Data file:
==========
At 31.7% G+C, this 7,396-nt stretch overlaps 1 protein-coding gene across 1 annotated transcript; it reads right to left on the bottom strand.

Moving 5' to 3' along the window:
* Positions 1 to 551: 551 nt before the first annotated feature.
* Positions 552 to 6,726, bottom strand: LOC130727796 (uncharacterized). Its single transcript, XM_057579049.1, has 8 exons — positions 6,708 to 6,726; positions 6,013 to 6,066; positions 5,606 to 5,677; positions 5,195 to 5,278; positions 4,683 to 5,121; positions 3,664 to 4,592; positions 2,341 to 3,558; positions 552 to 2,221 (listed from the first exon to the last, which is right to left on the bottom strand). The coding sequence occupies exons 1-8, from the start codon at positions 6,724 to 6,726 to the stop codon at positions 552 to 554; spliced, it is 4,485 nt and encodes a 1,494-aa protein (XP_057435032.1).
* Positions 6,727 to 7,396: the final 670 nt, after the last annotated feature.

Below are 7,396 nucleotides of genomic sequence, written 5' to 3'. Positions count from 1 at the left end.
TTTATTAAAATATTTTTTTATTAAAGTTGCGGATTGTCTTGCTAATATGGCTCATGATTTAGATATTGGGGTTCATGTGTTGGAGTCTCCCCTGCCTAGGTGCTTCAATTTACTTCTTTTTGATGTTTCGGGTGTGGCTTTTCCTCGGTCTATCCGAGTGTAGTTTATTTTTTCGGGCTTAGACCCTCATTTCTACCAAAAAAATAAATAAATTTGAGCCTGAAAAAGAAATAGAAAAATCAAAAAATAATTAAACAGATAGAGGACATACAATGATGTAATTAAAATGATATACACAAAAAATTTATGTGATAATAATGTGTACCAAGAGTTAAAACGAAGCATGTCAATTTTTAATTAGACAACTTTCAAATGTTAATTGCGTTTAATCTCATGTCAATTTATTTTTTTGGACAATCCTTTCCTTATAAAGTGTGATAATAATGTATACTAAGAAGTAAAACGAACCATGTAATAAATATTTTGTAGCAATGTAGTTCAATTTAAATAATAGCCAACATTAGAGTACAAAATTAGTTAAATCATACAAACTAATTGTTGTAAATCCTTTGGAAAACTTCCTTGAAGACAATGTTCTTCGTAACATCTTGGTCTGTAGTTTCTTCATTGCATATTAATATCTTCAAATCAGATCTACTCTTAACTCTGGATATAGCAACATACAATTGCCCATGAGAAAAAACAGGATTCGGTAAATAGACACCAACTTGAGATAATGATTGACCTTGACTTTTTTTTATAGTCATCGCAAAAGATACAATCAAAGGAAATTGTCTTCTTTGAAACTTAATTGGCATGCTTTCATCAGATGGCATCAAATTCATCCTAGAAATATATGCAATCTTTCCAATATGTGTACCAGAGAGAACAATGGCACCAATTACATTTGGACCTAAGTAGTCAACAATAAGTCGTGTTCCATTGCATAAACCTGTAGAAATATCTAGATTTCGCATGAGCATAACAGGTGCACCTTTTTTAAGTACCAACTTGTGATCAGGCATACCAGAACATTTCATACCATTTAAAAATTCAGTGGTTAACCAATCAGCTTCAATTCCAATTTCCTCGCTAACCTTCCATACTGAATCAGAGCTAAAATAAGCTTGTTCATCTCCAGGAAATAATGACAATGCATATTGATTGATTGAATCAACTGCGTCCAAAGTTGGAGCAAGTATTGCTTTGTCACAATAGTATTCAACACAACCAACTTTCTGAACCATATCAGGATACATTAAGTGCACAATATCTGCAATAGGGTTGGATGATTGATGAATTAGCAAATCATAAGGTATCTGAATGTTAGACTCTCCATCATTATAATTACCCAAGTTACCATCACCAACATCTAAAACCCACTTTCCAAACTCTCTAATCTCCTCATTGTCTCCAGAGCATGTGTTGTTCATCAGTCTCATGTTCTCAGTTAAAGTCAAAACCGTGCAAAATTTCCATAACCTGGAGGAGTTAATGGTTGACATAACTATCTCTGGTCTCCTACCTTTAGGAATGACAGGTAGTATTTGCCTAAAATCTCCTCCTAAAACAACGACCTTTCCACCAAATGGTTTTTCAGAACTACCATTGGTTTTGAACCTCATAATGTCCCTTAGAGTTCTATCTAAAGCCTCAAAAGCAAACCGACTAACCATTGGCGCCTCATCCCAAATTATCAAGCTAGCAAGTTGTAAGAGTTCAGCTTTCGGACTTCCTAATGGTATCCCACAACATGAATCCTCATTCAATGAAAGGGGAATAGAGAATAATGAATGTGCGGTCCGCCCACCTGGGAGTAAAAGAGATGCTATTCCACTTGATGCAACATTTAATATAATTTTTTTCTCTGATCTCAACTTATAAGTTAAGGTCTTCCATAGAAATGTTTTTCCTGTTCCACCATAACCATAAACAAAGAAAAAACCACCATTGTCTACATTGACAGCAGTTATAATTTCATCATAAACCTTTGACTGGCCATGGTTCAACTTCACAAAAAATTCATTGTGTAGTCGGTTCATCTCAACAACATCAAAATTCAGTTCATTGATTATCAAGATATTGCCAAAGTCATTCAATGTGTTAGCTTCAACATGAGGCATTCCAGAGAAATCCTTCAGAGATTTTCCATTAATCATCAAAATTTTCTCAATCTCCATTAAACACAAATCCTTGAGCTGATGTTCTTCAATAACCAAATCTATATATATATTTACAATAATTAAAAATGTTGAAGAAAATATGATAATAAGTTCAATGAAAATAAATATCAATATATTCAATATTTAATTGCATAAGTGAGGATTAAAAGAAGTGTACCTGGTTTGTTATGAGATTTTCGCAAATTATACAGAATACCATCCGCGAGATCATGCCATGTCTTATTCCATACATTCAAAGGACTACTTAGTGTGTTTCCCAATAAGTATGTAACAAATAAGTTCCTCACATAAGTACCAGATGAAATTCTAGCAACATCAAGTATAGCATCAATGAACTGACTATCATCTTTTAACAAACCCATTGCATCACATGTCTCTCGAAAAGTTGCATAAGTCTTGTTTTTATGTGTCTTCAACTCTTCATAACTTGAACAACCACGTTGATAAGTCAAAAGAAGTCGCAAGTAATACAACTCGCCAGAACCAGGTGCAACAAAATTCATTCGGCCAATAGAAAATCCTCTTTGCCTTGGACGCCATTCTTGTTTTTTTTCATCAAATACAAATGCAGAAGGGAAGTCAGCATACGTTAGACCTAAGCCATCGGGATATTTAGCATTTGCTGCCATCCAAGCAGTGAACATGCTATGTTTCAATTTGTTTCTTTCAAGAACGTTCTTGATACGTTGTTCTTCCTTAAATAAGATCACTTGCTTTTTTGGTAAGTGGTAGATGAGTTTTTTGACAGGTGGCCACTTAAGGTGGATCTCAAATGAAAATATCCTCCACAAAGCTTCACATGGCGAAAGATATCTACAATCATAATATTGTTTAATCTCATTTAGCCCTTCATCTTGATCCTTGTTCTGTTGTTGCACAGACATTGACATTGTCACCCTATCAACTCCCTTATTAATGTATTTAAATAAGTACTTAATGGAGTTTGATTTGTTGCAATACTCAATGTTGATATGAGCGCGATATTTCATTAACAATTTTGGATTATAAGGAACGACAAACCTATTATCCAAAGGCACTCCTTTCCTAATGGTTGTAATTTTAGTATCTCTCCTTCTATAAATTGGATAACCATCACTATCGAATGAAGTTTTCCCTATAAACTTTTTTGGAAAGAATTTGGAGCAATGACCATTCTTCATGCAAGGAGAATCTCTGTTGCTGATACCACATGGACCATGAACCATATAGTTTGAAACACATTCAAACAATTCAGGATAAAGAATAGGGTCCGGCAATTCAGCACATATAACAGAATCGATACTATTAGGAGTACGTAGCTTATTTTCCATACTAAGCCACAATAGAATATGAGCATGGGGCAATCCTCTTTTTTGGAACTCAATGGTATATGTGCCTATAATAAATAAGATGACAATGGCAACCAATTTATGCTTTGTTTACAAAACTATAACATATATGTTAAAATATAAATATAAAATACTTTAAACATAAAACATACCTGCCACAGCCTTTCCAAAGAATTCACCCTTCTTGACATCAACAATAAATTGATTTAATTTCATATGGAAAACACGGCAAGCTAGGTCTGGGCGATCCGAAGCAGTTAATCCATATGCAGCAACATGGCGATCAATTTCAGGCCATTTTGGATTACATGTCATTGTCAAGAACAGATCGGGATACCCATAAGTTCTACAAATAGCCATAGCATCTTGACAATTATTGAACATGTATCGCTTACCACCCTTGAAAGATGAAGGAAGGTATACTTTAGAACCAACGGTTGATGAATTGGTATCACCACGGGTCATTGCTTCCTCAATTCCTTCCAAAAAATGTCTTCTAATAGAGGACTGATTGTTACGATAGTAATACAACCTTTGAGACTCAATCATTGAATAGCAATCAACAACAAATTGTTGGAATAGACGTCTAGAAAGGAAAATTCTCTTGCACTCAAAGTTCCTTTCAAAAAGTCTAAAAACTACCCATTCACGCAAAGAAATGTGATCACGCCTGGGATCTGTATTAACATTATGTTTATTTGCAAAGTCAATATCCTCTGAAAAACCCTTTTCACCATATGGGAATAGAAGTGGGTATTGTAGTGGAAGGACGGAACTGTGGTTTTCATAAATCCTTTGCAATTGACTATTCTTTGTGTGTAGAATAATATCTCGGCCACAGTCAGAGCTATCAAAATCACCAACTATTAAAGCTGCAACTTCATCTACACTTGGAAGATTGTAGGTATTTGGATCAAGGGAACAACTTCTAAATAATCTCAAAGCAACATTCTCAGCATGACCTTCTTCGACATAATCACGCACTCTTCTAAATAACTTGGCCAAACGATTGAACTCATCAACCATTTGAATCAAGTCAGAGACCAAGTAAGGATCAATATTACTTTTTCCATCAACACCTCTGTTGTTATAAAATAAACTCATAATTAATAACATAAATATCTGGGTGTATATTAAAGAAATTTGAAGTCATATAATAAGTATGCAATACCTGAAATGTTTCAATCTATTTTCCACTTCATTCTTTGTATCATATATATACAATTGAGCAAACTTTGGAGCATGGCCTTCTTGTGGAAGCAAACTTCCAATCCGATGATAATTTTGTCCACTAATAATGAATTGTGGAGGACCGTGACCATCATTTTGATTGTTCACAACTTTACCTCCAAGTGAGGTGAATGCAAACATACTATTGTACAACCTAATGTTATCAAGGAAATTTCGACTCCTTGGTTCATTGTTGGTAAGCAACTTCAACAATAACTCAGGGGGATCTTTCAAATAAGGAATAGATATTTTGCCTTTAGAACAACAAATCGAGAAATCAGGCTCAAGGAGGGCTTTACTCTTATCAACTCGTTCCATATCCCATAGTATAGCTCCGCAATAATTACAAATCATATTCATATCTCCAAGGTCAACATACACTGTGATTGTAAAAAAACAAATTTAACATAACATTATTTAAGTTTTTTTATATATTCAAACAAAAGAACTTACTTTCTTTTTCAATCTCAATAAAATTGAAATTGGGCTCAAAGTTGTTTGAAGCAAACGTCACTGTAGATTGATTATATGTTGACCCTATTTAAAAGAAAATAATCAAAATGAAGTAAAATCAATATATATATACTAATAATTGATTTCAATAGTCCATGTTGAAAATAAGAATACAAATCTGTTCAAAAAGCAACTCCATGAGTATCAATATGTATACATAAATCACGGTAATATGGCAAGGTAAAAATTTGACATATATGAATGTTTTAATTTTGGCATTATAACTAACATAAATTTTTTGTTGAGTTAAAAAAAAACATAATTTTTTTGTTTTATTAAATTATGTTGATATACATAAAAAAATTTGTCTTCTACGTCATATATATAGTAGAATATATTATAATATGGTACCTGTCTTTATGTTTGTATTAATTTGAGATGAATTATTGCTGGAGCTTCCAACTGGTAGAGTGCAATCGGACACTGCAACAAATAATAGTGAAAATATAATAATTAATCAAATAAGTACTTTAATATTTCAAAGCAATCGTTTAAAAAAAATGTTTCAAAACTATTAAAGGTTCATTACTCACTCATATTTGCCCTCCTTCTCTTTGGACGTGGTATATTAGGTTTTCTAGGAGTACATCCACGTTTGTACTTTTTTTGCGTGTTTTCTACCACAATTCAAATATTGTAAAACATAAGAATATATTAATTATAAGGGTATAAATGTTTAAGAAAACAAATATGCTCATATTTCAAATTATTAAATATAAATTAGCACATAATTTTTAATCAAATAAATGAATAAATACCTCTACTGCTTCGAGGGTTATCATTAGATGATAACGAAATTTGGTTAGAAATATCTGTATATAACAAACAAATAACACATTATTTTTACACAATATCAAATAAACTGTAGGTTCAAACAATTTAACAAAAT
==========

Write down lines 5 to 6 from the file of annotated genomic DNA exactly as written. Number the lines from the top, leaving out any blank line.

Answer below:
* Positions 6,727 to 7,396: the final 670 nt, after the last annotated feature.

Below are 7,396 nucleotides of genomic sequence, written 5' to 3'. Positions count from 1 at the left end.